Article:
Scopes was found guilty and he was fined $100, the minimum penalty. His attorney appealed the case to the Tennessee Supreme Court, which threw out his conviction on a technicality. He went on to study geology at the University of Chicago (on a scholarship by his supporters) and became a petroleum engineer. But almost 100 years later, his trial still represents one of the seminal times in American history where there was a clash between science and religion. Clarence Darrow, the famous defense lawyer who was one of the lawyers on the defense team for Scopes, said in his closing remarks:

 I think this case will be remembered because it is the first case of this sort since we stopped trying people in America for witchcraft . . . We have done our best to turn the tide . . . of testing every fact in science by a religious doctrine.

That sentiment is still alive today, as is the perceived conflict between the scientific theory of evolution and the religious doctrine of creation. The public portrayal of the so-called evolution-creation “debate” has misconceptions similar to those evident in Darrow’s statement. One example of thie misconception is an article Rachael Gross wrote for Slate a couple of years ago, celebrating how “Evolution is Finally Winning Out Over Creationism.” A key factor in her analysis was pointing to how “a majority of young people endorse the scientific explanation of how humans evolved.” By scientific she means a purely secular evolution—something not directed by any divine power.

Her hope is there will be a continual shrinkage of those who oppose evolution. One way this would occur is through individuals “converting” to evolution, regardless of their political and religious beliefs. “For the movement behind evolution to triumph, younger Americans who have been raised to believe in creationism need to be open to changing their minds.” Another way is by “generational momentum,” meaning that the switch will happen as older adults who believe in creationism die off. This is not really simply a crass hope based on waiting for old people to die or that young people will switch their views with regard to the “doctrine” of evolution.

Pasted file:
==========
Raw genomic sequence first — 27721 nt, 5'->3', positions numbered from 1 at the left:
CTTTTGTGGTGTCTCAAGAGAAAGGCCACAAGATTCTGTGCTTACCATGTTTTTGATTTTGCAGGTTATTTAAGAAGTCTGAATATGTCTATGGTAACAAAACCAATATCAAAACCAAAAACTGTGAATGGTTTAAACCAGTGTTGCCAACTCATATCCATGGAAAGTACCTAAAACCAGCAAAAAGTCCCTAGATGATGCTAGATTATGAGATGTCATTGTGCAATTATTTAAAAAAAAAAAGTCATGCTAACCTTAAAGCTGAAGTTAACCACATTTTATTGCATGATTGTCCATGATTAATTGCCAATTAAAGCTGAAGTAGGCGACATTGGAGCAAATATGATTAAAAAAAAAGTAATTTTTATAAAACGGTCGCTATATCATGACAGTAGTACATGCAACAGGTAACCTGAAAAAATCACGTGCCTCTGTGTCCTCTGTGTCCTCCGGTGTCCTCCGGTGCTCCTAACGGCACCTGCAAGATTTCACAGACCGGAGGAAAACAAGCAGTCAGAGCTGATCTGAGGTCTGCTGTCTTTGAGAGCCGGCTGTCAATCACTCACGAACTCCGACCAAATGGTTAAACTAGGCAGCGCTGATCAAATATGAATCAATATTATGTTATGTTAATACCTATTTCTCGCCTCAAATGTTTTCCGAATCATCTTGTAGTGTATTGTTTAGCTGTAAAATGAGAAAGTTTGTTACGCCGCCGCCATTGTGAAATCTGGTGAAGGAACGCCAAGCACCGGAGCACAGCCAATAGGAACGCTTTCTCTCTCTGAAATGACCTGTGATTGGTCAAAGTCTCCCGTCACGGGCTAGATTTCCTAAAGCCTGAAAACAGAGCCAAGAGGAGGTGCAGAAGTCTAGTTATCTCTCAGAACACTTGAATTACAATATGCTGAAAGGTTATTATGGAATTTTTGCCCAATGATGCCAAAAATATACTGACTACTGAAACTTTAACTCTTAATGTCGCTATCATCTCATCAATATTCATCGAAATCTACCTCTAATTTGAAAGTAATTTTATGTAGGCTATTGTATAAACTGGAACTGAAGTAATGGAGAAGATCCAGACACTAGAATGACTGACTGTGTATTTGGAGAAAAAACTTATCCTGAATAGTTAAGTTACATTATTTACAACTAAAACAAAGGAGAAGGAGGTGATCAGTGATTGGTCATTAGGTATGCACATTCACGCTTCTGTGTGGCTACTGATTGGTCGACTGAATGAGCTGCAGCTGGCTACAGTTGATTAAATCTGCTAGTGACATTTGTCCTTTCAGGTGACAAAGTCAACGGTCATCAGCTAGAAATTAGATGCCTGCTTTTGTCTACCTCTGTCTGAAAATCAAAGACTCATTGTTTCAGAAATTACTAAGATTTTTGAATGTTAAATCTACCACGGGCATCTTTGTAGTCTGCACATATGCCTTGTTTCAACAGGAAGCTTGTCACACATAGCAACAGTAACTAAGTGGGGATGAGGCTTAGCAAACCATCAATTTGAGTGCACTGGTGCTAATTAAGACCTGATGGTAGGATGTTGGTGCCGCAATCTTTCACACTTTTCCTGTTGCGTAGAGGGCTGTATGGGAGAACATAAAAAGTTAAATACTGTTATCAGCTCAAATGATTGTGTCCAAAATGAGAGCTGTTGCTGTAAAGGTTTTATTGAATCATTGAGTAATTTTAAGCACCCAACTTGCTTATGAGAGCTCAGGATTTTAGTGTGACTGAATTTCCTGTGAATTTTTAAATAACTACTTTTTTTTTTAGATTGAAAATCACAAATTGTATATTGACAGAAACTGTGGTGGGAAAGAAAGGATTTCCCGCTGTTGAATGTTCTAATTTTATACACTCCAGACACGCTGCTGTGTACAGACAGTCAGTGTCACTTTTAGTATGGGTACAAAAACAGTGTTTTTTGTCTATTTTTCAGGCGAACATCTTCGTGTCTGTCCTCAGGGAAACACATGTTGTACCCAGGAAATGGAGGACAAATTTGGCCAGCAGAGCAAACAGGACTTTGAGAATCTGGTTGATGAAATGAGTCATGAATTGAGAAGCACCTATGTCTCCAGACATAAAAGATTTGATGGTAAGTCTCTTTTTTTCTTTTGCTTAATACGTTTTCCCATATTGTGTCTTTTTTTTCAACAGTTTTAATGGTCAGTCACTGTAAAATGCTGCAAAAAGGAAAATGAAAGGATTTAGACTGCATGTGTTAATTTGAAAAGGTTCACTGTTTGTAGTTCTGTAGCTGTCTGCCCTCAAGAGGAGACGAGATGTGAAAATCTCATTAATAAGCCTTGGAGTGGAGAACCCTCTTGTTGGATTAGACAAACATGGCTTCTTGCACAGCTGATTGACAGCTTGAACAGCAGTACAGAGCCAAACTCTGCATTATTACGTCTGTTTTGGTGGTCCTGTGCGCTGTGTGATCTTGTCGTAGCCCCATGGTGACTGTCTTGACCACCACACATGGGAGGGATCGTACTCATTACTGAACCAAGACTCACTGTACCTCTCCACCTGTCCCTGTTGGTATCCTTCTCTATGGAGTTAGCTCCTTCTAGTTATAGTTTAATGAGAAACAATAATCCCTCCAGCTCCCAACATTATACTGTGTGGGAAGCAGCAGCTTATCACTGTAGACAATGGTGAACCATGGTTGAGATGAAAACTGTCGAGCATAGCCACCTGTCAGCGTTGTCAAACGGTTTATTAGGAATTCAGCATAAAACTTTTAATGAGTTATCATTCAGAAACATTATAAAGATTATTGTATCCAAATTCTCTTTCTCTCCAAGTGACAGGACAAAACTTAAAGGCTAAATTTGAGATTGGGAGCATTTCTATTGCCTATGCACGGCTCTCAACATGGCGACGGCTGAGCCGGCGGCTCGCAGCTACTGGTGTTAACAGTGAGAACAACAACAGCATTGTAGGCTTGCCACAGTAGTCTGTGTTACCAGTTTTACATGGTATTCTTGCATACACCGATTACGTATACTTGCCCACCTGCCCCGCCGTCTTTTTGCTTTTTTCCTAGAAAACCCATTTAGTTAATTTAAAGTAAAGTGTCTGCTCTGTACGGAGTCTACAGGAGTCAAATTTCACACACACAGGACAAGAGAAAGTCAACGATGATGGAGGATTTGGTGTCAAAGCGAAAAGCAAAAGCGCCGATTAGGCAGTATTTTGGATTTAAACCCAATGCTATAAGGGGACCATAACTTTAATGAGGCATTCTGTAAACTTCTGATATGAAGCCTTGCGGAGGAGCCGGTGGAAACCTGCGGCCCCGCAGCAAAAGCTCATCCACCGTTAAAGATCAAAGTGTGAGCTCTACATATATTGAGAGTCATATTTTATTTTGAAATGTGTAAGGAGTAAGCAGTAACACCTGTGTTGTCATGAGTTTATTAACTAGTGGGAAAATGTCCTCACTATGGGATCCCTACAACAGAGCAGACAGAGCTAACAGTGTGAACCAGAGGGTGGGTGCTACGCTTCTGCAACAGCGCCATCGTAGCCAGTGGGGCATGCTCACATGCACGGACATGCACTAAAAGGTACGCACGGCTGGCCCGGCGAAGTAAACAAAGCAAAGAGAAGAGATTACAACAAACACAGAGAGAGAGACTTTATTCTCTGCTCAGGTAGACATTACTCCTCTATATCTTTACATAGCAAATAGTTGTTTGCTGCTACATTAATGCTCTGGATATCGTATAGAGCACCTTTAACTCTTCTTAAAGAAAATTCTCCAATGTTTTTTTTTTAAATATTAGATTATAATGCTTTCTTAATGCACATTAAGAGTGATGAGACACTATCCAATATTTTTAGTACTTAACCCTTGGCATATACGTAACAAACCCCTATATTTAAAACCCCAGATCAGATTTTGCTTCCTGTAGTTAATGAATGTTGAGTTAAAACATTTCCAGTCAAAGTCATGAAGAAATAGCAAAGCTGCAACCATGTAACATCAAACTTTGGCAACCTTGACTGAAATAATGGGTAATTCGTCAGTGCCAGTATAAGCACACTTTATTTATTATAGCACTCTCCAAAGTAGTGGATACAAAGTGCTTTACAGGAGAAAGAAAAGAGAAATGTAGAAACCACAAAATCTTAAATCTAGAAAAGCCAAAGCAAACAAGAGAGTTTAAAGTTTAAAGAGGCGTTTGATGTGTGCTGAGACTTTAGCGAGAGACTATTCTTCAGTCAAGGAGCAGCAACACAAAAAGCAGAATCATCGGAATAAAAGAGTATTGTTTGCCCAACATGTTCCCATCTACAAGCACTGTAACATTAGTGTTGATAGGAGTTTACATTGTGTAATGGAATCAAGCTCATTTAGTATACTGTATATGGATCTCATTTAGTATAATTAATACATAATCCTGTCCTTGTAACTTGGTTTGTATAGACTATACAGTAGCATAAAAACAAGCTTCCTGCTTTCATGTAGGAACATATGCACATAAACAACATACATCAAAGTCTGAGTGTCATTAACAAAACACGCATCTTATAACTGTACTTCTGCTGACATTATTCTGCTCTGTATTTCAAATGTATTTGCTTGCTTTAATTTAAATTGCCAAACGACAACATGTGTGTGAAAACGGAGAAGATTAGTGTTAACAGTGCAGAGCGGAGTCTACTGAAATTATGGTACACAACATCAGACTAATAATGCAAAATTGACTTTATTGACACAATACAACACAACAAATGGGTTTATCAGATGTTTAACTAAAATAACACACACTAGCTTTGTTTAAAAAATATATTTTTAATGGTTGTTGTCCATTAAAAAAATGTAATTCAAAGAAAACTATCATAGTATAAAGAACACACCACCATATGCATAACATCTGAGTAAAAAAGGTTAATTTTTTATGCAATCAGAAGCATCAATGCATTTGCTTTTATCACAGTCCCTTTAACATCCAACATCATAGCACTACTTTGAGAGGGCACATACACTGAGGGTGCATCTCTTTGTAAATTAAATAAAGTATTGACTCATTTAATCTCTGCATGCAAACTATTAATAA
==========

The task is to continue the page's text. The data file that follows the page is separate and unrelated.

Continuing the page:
It also reflects the thought of science philosopher Thomas Kuhn in his book, The Structure of Scientific Revolutions. In this seminal work on the history and philosophy of science, Kuhn said that normal science referred to research firmly based on one or more past scientific achievements that a particular scientific community “acknowledges for a time as supplying the foundation for its further practice.” The process of normal science takes place within a scientific paradigm—where research occurs within the context of a scientific community committed to the same rules and standards for scientific practice. “That commitment and the apparent consensus it produces are prerequisites for normal science.” Kuhn acknowledged that the notion of his term ‘paradigm’ is intrinsically circular: “A paradigm is what the members of a scientific community share, and, conversely, a scientific community consists of men [and women] who share a paradigm.”